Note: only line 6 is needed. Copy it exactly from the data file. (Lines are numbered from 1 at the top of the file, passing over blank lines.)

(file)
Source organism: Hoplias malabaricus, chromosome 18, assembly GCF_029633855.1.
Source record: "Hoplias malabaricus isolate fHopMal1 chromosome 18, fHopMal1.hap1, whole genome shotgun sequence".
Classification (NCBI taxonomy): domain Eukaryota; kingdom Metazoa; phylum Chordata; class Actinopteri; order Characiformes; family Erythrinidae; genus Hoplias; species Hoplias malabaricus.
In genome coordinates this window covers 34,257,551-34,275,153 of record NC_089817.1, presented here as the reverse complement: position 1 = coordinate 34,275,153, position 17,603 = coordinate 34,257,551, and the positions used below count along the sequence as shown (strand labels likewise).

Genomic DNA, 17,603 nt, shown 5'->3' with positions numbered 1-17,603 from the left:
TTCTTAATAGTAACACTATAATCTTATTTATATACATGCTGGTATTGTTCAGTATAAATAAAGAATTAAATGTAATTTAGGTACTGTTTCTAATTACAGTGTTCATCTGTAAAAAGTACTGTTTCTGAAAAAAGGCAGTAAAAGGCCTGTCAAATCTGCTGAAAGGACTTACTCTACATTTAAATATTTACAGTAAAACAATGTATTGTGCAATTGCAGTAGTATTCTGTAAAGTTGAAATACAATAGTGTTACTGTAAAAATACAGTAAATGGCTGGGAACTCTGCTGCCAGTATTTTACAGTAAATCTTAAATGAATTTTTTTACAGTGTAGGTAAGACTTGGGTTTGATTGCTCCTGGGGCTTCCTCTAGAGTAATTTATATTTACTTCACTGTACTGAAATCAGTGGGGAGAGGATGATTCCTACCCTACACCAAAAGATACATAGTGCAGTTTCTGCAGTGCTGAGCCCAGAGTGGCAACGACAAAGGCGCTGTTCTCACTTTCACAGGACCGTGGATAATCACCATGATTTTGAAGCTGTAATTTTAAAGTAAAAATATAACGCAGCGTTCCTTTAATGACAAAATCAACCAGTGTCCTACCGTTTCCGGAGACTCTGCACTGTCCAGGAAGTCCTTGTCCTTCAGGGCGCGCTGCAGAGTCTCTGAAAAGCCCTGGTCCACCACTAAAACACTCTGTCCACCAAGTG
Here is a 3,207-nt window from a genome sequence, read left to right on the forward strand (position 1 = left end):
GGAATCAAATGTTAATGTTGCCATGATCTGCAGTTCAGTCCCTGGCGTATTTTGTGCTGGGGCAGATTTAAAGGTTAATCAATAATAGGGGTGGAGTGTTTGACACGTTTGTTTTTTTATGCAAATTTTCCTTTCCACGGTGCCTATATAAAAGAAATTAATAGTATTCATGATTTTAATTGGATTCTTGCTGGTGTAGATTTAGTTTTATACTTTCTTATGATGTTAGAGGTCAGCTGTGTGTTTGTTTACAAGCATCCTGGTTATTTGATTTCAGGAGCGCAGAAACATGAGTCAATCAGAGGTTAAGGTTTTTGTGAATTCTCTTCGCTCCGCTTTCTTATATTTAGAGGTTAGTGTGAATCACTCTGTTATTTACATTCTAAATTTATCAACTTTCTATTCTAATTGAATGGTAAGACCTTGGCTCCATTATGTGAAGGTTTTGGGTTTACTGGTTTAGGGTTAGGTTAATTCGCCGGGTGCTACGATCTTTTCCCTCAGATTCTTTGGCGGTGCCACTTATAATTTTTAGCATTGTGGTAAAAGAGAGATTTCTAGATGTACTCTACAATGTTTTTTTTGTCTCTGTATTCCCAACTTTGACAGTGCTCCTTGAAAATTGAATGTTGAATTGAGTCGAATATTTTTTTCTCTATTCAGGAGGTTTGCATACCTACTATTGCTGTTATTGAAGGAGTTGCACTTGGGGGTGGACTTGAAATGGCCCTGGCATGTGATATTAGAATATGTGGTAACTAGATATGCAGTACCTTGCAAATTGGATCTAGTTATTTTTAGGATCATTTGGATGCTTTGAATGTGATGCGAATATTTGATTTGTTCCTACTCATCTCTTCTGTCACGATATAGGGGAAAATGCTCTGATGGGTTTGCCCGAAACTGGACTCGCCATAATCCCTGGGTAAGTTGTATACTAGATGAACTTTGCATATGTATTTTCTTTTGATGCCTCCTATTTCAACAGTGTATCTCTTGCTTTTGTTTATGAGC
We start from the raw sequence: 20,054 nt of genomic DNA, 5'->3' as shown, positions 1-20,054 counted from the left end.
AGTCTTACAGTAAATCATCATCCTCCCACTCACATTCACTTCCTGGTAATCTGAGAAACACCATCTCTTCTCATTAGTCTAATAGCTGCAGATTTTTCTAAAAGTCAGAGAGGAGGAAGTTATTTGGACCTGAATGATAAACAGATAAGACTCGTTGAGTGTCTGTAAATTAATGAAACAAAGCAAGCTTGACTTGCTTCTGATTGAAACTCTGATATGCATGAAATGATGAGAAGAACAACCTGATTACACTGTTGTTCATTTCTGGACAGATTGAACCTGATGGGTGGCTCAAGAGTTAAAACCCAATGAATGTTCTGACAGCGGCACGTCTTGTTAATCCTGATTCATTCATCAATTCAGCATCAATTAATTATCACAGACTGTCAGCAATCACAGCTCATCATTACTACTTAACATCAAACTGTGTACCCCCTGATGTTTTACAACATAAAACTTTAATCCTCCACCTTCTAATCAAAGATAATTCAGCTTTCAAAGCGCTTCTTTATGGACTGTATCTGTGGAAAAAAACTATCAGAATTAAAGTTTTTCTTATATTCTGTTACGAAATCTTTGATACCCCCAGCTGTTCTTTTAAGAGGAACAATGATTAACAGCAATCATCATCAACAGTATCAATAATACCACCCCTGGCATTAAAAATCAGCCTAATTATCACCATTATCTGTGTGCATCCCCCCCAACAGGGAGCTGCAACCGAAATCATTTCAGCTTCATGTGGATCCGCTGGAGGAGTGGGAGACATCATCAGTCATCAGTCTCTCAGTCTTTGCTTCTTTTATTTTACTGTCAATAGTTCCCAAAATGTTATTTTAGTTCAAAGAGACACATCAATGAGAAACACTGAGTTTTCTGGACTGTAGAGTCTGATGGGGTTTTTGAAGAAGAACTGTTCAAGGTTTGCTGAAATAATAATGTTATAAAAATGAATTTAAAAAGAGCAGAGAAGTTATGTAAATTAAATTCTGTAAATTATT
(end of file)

TTCTTAATAGTAACACTATAATCTTATTTATATACATGCTGGTATTGTTCAGTATAAATAAAGAATTAAATGTAATTTAGGTACTGTTTCTAATTACAGTGTTCATCTGTAAAAAGTACTGTTTCTGAAAAAAGGCAGTAAAAGGCCTGTCAAATCTGCTGAAAGGACTTACTCTACATTTAAATATTTACAGTAAAACAATGTATTGTGCAATTGCAGTAGTATTCTGTAAAGTTGAAATACAATAGTGTTACTGTAAAAATACAGTAAATGGCTGGGAACTCTGCTGCCAGTATTTTACAGTAAATCTTAAATGAATTTTTTTACAGTGTAGGTAAGACTTGGGTTTGATTGCTCCTGGGGCTTCCTCTAGAGTAATTTATATTTACTTCACTGTACTGAAATCAGTGGGGAGAGGATGATTCCTACCCTACACCAAAAGATACATAGTGCAGTTTCTGCAGTGCTGAGCCCAGAGTGGCAACGACAAAGGCGCTGTTCTCACTTTCACAGGACCGTGGATAATCACCATGATTTTGAAGCTGTAATTTTAAAGTAAAAATATAACGCAGCGTTCCTTTAATGACAAAATCAACCAGTGTCCTACCGTTTCCGGAGACTCTGCACTGTCCAGGAAGTCCTTGTCCTTCAGGGCGCGCTGCAGAGTCTCTGAAAAGCCCTGGTCCACCACTAAAACACTCTGTCCACCAAGTG